An army of one family Military is tradition with Weydert sisters By Randy Dockendorf and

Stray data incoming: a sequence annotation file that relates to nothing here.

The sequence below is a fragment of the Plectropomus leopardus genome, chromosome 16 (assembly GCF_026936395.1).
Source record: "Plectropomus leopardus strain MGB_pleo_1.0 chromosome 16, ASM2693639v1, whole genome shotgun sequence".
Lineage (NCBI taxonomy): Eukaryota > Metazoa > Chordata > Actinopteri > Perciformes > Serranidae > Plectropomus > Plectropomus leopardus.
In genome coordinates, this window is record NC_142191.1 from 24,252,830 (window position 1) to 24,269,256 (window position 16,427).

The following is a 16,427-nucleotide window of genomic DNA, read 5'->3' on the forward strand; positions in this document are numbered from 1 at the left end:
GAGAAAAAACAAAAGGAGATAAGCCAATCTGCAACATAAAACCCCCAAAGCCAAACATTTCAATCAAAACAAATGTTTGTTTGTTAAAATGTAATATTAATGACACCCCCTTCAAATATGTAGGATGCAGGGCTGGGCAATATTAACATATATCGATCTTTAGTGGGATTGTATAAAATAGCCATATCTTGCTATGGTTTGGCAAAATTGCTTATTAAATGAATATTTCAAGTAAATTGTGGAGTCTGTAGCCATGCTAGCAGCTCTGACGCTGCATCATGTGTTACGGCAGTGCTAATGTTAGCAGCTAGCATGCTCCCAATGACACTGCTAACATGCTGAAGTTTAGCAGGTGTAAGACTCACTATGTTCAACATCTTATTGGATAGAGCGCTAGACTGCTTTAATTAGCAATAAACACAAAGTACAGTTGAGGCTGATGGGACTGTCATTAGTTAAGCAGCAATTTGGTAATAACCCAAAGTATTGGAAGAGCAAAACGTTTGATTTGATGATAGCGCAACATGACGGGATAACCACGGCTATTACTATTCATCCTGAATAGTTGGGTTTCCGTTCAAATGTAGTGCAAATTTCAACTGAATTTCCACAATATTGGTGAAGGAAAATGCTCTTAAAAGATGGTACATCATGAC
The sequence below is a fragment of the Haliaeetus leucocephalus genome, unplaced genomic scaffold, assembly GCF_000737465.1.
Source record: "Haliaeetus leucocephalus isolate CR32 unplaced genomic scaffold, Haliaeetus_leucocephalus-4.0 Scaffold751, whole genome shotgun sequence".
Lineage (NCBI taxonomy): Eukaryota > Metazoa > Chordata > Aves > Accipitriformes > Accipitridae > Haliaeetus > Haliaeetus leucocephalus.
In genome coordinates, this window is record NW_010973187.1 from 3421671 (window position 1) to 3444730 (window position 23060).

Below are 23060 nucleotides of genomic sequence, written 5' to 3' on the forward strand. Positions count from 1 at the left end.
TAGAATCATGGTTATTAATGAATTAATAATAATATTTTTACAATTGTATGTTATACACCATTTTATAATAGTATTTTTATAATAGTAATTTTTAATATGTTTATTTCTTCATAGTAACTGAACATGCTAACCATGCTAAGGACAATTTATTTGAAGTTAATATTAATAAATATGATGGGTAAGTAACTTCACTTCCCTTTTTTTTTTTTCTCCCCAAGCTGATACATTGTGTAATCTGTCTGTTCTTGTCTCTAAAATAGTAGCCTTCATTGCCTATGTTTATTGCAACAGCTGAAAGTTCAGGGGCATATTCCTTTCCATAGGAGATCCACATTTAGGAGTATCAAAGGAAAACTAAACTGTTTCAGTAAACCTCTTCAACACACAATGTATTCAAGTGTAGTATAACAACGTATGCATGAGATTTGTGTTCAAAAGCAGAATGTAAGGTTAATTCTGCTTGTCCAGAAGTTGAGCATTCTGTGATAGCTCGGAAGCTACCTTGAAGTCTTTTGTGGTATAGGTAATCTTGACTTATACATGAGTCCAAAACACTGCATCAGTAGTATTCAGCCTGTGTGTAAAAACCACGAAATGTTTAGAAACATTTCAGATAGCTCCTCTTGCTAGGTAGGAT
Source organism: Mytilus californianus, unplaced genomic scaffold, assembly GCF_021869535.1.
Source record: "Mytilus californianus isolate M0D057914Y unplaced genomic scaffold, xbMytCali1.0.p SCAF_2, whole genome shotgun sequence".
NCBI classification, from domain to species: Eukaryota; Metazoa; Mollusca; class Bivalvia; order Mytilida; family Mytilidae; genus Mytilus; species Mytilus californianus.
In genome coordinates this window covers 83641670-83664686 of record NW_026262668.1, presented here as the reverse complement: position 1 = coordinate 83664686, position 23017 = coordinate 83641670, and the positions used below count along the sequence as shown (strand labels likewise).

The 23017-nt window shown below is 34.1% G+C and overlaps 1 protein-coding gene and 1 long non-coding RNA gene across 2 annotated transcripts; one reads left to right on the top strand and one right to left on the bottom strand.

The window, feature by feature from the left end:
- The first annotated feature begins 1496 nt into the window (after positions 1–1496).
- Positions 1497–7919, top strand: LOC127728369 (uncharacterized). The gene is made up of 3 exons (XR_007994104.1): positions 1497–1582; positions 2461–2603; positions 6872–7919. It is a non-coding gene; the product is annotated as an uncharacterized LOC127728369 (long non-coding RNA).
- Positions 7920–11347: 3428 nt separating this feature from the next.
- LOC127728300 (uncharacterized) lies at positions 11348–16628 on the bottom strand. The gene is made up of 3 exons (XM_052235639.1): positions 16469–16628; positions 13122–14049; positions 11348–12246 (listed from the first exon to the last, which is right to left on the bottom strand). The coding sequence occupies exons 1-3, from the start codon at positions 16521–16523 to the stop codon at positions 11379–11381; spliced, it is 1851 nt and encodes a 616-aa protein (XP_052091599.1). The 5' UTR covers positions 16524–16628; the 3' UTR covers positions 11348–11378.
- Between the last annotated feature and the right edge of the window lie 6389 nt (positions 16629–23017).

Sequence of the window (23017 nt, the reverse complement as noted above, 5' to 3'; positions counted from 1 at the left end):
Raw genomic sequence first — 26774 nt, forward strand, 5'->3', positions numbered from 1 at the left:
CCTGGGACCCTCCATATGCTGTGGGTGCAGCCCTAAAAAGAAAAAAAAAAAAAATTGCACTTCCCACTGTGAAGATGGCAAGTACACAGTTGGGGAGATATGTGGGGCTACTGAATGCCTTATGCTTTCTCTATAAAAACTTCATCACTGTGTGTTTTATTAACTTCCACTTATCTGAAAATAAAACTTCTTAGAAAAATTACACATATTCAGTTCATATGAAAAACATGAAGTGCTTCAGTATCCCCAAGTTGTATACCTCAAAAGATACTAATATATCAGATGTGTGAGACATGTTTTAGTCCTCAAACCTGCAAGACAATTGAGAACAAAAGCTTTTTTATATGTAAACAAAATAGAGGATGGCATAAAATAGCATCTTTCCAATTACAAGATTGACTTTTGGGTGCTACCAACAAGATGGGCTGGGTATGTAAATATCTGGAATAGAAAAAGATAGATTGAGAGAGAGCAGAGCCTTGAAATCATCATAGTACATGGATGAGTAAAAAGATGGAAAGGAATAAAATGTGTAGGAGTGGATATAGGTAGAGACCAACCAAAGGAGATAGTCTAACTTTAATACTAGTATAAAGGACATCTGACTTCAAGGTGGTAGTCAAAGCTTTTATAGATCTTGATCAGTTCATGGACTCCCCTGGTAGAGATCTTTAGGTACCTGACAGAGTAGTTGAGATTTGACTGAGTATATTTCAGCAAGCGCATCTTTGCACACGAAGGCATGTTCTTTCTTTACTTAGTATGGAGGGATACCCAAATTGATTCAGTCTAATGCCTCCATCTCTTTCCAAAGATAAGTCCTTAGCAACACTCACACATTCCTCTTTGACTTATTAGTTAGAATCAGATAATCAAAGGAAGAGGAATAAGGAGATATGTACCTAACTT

Yankton Media, Inc. Is Glenda Walker proud of her daughter, Danielle? Naturally, the Vermillion woman quickly says. But she's also quick to point out that she holds all of her children in equal esteem. And it's not just because they are her kids. It's for something that's bigger than that. It's for their service, their dedication, their commitment to the United States. Normally, 1st Lt. Danielle (Dani) Weydert Schaaf cares for wounded warriors as an Army nurse at the Landstuhl Regional Medical Center in Germany. But two weeks ago, the Vermillion native led a tour of the center for the commander in chief. President Barack Obama paid bedside visits with U.S. and coalition service members as well as joining outpatients at the USO Warrior Center. Along the way, he pinned on six Purple Hearts honoring service members injured in Afghanistan and Iraq. Leading the president during his visit to an in-patient ward was Dani, who said his impact on the wounded warriors was visibly noticeable. "He was so kind to all the soldiers and so sincere, and he really took their stories and what they were saying personally," she said. "It really meant a lot to the soldiers. You could just tell on their faces they were very impressed. He was happy to see them, and they were happy to see him." The 24-year-old nurse said she shared those feelings at the chance of meeting and escorting the commander in chief. "It was an honor. It was a complete honor to see him," Dani said. "He welcomed the staff and was so happy to see everyone. It was incredible." Dani, a Vermillion High School graduate, is the daughter of Glenda and John Walker of Vermillion and Paula and Nick Weydert of Yankton. Schaaf earned a bachelors degree in nursing from Creighton University in Omaha, NE. She has served nearly two years as an Army nurse at the medical center in Landstuhl, Germany, located near Ramstein Air Force Base. A week after President Obama's visit, Dani said she still remains stunned that she was chosen to escort the commander in chief. "I am not sure how I was selected to give President Obama a tour of our ward, but I was very honored," she said in an e-mail to the Yankton Press & Dakotan. Back in Vermillion, Glenda said she was ecstatic at her daughter's selection. "Dani knew that (the president) was coming to the hospital, but it was maybe a week before they actually found out that she was going to be the one that was giving the tour," Walker said. During a visit to the Vermillion Plain Talk, however, Glenda made sure to mention the important role her two other daughters are playing in the U.S. military. Service to country, it turns out, is becoming a strong tradition for the Weydert sisters. Brittany Weydert, also a nurse, is a commissioned second lieutenant with the U.S. Army. She was given the oath of office at Creighton University last month by someone familiar — her sister, Dani. Dani is a first lieutenant, and Brittany recently graduated from Creighton University in Omaha and is a second lieutenant. McKinsey is in ROTC and a junior at the College of St. Benedict in St. Joseph, MN. McKinsey is studying nursing and has received a full scholarship. Dani flew home from Germany for Brittany's commissioning two weeks ago to administer Brittany's oath. The third Weydert sister, McKinsey, pinned the bars on the shoulders of Brittany's uniform, with the help of the three servicewomen's 10-year-old brother, Noah Walker. Brittany has just received orders that will take her to Ft. Lewis in Washington state. McKinsey continues her ROTC studies at the College of Saint Benedict. Dani told her mother that she didn't know why she was chosen for the presidential visit. "Dani's colonel called her and said, 'I would like you to give a tour to President Obama,'" Walker said. "Dani is very modest and very humble. She told her colonel, 'I don't know what I did to deserve this, but thank you. What an honor.'" Moments later, Dani found her stomach churning at the thought of meeting the president. But Schaaf regained her military posture and prepared for Obama's visit. Security precautions began immediately. "The White House started calling Dani's house in Germany, because you have to have very high clearance to be in the same building with the President," Glenda said. Obama's visit to Landstuhl would be momentous in itself, Walker said. But the president's tour came amidst a historic trip, she said, which included a visit to Saudi Arabia, a worldwide speech to Muslims in Cairo, a visit to the Buchenwald concentration camp in Germany and participation in the anniversary marking the 65th anniversary of the D-Day invasion at Normandy, France. The entire German nation responded to Obama's visit, Glenda said. "Germany shut down while Obama was there. They closed the autobahn," she said, referring to the German superhighway known for its high speeds. Security was especially tight at Landstuhl, Glenda said. "At the hospital, if it wasn't necessary for people to be there, they didn't have to come in. Those who came to work had their special clearance," she said. During his visit to Landstuhl, Obama showed a personal interest in the service members, Dani said. "He was very kind and really took the time to listen to the stories our patients had to tell about their injuries and how things are going," she said. "He was very personable and made people feel comfortable." The respect was mutual, Dani said. "The soldiers were so excited to see (the president). The ones that were able, dressed in uniform and stood up for their commander-in-chief. They were very touched by the words he shared with them," she said. "(Obama) told every soldier that he 'prayed for them every night before he went to bed, and they were the first thing he thought of when he woke up.' He was very sincere." The president tried to put Dani at ease during the tour, Glenda said. "Dani's tour lasted 45 minutes with him," Glenda said. "He gave her a hug and said to her, 'Do you always smile like this?' She said, 'I don't know, sir.' He said, 'Do you wake up with a smile on your face?,' and she said, 'I don't know, sir.' "He started laughing, and the Secret Service started laughing. It was almost surreal. It was once-in-a-lifetime." After the visit, Schaaf told her mother that she felt comfortable with the chief executive. "Dani said (Obama) is as humble and down-to-earth as anybody," Glenda said. Dani said her tour focused on the Landstuhl Regional Medical Center's role, particularly in the Global War On Terror. The center's staff is comprised of 2,837 military and civilians. "I work on a medical surgical ward, and I have worked here for about a year-and-a-half. It's an Army facility, but we're staffed with Army, Navy, Air Force and Marines," she said. "We take care of all the soldiers sustaining battle and non-battle injuries from Iraq and Afghanistan that are on their way back to the States for further medical care. It is often a quick turnaround for the soldiers here. They typically only stay two to four days, and then they are transported to the States." LRMC is the largest American hospital outside the United States, and the only American tertiary hospital in Europe. The center provides primary care, tertiary care, hospitalization and treatment for more than 245,000 U.S. military personnel and their families within the European Command. LRMC is also the evacuation and treatment center for all injured U.S. service members and contractors as well as members of 41 coalition forces serving in Afghanistan, Iraq, as well as Africa Command, Central Command, European Command and Pacific Command. In terms of battle injuries, Landstuhl treated 1,297 patients from Operation Enduring Freedom and 9,523 from Operation Iraqi Freedom from Jan. 1, 2004, through May 1, 2009. The total number of patients treated during that time was 54,736. Dani said she was privileged to share a few moments with her commander in chief. President Obama's visit will have a lasting impact on the staff and patients at Landstuhl Regional Medical Center, she predicted. "It was very exciting and really good for our soldiers to be able to meet (Obama) in person," she said. Dani's recent experiences mark an exciting chapter in the tightly-woven lives of the three sisters. Glenda is happy that Dani had the opportunity to walk in the same path as the president of the United States. But most significant to Glenda are the accomplishments, and the honor to country that is so strongly instilled in her children. "It's very special," she said, fighting back tears, "to see all of your kids doing so well."